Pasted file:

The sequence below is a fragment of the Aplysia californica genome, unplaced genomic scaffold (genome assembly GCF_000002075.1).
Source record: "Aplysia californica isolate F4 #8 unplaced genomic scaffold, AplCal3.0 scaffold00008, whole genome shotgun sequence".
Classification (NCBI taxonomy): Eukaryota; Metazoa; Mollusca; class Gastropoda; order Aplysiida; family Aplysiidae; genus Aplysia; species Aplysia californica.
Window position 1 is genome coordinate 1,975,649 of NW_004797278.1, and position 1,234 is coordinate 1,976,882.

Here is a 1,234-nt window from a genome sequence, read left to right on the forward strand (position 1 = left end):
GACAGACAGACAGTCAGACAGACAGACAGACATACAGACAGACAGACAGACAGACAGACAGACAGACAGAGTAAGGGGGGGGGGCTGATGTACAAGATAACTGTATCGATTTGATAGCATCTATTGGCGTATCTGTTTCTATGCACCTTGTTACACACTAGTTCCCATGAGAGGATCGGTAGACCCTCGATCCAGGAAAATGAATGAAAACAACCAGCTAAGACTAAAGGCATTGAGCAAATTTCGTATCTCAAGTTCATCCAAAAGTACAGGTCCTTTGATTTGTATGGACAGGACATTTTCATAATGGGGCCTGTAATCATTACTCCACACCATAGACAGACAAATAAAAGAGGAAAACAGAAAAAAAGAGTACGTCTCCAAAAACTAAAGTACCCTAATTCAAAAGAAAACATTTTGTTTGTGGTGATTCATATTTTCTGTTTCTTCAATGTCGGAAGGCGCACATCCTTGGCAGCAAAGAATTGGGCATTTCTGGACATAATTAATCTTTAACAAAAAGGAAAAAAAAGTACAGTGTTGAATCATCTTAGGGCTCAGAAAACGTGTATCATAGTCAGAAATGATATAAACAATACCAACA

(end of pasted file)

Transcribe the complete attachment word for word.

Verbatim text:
The sequence below is a fragment of the Aplysia californica genome, unplaced genomic scaffold (genome assembly GCF_000002075.1).
Source record: "Aplysia californica isolate F4 #8 unplaced genomic scaffold, AplCal3.0 scaffold00008, whole genome shotgun sequence".
Classification (NCBI taxonomy): Eukaryota; Metazoa; Mollusca; class Gastropoda; order Aplysiida; family Aplysiidae; genus Aplysia; species Aplysia californica.
Window position 1 is genome coordinate 1,975,649 of NW_004797278.1, and position 1,234 is coordinate 1,976,882.

Here is a 1,234-nt window from a genome sequence, read left to right on the forward strand (position 1 = left end):
GACAGACAGACAGTCAGACAGACAGACAGACATACAGACAGACAGACAGACAGACAGACAGACAGACAGAGTAAGGGGGGGGGGCTGATGTACAAGATAACTGTATCGATTTGATAGCATCTATTGGCGTATCTGTTTCTATGCACCTTGTTACACACTAGTTCCCATGAGAGGATCGGTAGACCCTCGATCCAGGAAAATGAATGAAAACAACCAGCTAAGACTAAAGGCATTGAGCAAATTTCGTATCTCAAGTTCATCCAAAAGTACAGGTCCTTTGATTTGTATGGACAGGACATTTTCATAATGGGGCCTGTAATCATTACTCCACACCATAGACAGACAAATAAAAGAGGAAAACAGAAAAAAAGAGTACGTCTCCAAAAACTAAAGTACCCTAATTCAAAAGAAAACATTTTGTTTGTGGTGATTCATATTTTCTGTTTCTTCAATGTCGGAAGGCGCACATCCTTGGCAGCAAAGAATTGGGCATTTCTGGACATAATTAATCTTTAACAAAAAGGAAAAAAAAGTACAGTGTTGAATCATCTTAGGGCTCAGAAAACGTGTATCATAGTCAGAAATGATATAAACAATACCAACA